Take care. Lois




http://www.geocities.com/eljay1066/Aunt_Babe_s_House.html


wmnak
Veteran Member


Date Joined Jul 2006
Total Posts : 1123
   Posted 10/13/2006 6:54 AM (GMT -7)   

Hi, Gemstar, and Welcome!

Managing diabetes is all about NUMBERS .. a numbers game that will determine your total health and wellbeing; and deserves your full attention.  From the daily self checks to monitoring the A1c to checking lab work for lipids - your numbers will tell you where you are, what you need to do (or avoid) and tack your progress.  Stepping onto those bathroom scales will give you yet another number that is useful to check your progress.

AnyThing that helps bring your numbers into line is useful - medication, diet, exercise, relaxation, meditation, supplements - whatever it takes!   It's all about your Numbers.

I'm sorry you've had such limited information from your medical people - and some of that (eat carbs?) very out of date.  Seems you'll have to keep doing your own research to find what works for you.  Keep reading the internet, take what seems reasonable and leave the rest.  Many of us eat low carb or GI index very successfully.  Invest in books:  Dr Atkins, South Beach Diet are good starting places.  Someone earlier suggested the Mercola website.  Make learning about this disease your #1 priority - your future depends on it.  :-)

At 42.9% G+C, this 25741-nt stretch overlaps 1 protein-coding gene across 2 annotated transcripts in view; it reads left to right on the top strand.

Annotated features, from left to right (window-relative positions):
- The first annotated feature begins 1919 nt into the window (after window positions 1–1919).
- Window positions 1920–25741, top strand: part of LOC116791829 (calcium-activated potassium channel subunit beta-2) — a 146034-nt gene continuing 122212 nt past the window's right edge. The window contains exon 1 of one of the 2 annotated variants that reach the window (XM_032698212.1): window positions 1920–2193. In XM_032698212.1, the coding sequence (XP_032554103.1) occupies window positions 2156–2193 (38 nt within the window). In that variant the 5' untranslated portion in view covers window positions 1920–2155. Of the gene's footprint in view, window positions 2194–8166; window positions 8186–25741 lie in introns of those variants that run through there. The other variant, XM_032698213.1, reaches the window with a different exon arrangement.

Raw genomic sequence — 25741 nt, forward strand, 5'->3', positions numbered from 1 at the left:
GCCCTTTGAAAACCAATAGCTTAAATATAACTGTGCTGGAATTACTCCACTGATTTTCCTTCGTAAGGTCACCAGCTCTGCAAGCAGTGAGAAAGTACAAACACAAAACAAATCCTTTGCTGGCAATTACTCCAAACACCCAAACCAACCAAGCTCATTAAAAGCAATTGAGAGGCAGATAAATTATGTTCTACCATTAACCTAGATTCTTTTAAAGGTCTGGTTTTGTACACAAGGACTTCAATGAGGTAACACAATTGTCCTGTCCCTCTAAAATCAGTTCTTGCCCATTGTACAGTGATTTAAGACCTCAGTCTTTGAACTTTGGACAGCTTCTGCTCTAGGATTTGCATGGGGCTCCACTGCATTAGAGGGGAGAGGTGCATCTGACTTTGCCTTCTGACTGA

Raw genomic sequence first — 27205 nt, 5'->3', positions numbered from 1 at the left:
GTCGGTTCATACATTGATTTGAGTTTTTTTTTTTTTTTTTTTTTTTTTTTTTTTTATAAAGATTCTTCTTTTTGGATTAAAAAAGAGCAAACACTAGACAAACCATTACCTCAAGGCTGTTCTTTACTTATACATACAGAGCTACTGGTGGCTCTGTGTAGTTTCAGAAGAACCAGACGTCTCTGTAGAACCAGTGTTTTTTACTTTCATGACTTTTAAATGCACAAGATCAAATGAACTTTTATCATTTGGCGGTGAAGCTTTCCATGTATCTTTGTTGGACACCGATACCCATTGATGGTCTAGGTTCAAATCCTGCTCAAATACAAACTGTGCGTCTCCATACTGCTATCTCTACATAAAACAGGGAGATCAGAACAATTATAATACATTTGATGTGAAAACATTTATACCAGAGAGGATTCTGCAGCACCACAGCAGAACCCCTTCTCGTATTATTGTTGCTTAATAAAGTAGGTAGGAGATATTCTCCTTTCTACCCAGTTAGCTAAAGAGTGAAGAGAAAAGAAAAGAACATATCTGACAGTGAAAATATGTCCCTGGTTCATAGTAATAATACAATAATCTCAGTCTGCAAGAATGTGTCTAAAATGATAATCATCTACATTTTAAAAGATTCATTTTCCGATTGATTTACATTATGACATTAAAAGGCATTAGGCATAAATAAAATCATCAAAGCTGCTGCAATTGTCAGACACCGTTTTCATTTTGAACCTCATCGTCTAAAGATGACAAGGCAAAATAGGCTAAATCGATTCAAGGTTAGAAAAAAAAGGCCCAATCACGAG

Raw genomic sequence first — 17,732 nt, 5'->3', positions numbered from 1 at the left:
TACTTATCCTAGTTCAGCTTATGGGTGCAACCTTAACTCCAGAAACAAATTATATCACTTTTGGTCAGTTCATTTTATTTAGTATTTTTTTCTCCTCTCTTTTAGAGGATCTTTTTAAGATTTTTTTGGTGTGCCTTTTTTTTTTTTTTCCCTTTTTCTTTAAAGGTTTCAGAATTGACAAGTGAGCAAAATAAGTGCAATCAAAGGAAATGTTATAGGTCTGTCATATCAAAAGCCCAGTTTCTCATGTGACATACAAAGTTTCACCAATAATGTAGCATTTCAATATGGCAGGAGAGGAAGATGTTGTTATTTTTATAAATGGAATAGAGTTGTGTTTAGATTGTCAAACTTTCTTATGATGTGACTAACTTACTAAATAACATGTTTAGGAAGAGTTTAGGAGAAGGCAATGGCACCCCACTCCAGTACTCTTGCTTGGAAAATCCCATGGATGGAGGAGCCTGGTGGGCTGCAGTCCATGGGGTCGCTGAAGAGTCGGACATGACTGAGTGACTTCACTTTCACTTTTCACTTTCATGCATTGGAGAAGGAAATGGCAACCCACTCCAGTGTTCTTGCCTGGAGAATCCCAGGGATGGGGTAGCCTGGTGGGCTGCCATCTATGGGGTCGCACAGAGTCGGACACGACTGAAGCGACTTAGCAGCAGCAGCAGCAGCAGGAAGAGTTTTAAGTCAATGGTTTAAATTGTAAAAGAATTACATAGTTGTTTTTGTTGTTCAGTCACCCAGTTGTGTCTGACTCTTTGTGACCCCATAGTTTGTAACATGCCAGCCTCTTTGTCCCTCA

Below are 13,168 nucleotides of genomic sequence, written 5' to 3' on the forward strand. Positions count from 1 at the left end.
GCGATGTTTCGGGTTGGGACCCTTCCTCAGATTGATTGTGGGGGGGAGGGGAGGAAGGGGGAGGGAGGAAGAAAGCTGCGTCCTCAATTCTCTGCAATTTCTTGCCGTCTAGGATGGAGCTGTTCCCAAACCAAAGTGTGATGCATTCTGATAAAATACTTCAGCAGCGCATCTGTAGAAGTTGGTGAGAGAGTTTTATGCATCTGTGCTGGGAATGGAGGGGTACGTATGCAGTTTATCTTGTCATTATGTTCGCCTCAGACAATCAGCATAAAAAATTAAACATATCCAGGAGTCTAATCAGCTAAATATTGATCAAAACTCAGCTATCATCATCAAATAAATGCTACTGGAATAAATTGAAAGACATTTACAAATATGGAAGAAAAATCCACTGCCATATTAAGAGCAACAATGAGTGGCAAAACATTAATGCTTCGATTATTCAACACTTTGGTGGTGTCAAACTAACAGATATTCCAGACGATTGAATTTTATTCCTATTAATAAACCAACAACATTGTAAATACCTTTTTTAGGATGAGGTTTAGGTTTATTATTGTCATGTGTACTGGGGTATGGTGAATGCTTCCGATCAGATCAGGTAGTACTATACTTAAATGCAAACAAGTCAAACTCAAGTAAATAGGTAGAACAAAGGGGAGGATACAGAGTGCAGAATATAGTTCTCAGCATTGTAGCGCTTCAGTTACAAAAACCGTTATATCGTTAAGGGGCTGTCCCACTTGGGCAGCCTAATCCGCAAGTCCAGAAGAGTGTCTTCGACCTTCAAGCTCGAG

Jeannie143
Veteran Member


Date Joined Apr 2004
Total Posts : 6056
   Posted 10/14/2006 1:39 PM (GMT -7)   
Gem,
I would suggest that you check your local bookstore or purchase online a book that basically outlines a good Type2 diabetic diet. There are some available from Amazon that look great. You don't want a cook book, but you want a book that outlines the food plan.

Here in the US we diabetics are not restricted from eating any foods. We just have to make sure that we don't spend our calories on non-nutritious stuff like candy or soda. We don't usually label a food as bad, just a choice and some are better choices than others. I'm thinking that maybe your doctor has you on a reducing diet to help you lose weight. This will make your body use the insulin that you make much better. You most certainly will not have to stop eating bread for the rest of your life, just until you get yourself in better shape.

The alcohol is a bit of a problem, regardless, because it is metabolized (broken down) in the liver and puts extra work on that organ. It also doesn't mix well with diabetes medications and can cause low blood sugar attacks.

Can you tell us what the pamphlet your nurse gave you is called? Maybe that way we can help you more.
~ Jeannie

"People are like stained glass windows: They sparkle and shine when the sun's out, but when the darkness sets in, their true beauty is revealed only if there is light within."

- Elizabeth Kubler-Ross


gemstar
New Member


Date Joined Oct 2006
Total Posts : 6
   Posted 10/15/2006 3:36 PM (GMT -7)   
Hi jeannie,